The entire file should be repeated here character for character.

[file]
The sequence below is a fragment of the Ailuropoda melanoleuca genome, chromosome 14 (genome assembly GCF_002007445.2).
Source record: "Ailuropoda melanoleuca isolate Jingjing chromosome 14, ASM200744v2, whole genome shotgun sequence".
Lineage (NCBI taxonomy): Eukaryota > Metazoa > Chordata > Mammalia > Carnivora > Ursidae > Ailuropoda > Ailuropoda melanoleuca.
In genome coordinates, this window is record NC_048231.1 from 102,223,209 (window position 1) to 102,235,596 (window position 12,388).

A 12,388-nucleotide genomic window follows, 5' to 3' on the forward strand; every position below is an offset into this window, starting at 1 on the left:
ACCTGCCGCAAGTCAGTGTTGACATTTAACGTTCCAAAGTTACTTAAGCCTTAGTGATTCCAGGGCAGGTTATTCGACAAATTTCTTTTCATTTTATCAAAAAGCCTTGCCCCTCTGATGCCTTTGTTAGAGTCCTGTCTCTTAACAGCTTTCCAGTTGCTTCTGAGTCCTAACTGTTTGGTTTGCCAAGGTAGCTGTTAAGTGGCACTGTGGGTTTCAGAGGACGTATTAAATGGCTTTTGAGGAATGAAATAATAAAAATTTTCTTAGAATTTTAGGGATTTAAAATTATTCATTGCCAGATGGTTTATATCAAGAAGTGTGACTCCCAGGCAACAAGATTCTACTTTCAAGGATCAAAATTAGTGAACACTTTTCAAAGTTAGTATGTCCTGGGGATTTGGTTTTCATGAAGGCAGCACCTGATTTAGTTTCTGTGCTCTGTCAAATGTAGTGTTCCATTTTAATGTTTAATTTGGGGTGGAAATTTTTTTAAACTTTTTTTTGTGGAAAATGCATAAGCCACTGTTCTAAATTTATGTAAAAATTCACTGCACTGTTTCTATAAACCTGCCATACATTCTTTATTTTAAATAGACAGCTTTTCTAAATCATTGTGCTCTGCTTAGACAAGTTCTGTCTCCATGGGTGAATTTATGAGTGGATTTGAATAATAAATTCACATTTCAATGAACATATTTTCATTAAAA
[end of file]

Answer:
The sequence below is a fragment of the Ailuropoda melanoleuca genome, chromosome 14 (genome assembly GCF_002007445.2).
Source record: "Ailuropoda melanoleuca isolate Jingjing chromosome 14, ASM200744v2, whole genome shotgun sequence".
Lineage (NCBI taxonomy): Eukaryota > Metazoa > Chordata > Mammalia > Carnivora > Ursidae > Ailuropoda > Ailuropoda melanoleuca.
In genome coordinates, this window is record NC_048231.1 from 102,223,209 (window position 1) to 102,235,596 (window position 12,388).

A 12,388-nucleotide genomic window follows, 5' to 3' on the forward strand; every position below is an offset into this window, starting at 1 on the left:
ACCTGCCGCAAGTCAGTGTTGACATTTAACGTTCCAAAGTTACTTAAGCCTTAGTGATTCCAGGGCAGGTTATTCGACAAATTTCTTTTCATTTTATCAAAAAGCCTTGCCCCTCTGATGCCTTTGTTAGAGTCCTGTCTCTTAACAGCTTTCCAGTTGCTTCTGAGTCCTAACTGTTTGGTTTGCCAAGGTAGCTGTTAAGTGGCACTGTGGGTTTCAGAGGACGTATTAAATGGCTTTTGAGGAATGAAATAATAAAAATTTTCTTAGAATTTTAGGGATTTAAAATTATTCATTGCCAGATGGTTTATATCAAGAAGTGTGACTCCCAGGCAACAAGATTCTACTTTCAAGGATCAAAATTAGTGAACACTTTTCAAAGTTAGTATGTCCTGGGGATTTGGTTTTCATGAAGGCAGCACCTGATTTAGTTTCTGTGCTCTGTCAAATGTAGTGTTCCATTTTAATGTTTAATTTGGGGTGGAAATTTTTTTAAACTTTTTTTTGTGGAAAATGCATAAGCCACTGTTCTAAATTTATGTAAAAATTCACTGCACTGTTTCTATAAACCTGCCATACATTCTTTATTTTAAATAGACAGCTTTTCTAAATCATTGTGCTCTGCTTAGACAAGTTCTGTCTCCATGGGTGAATTTATGAGTGGATTTGAATAATAAATTCACATTTCAATGAACATATTTTCATTAAAA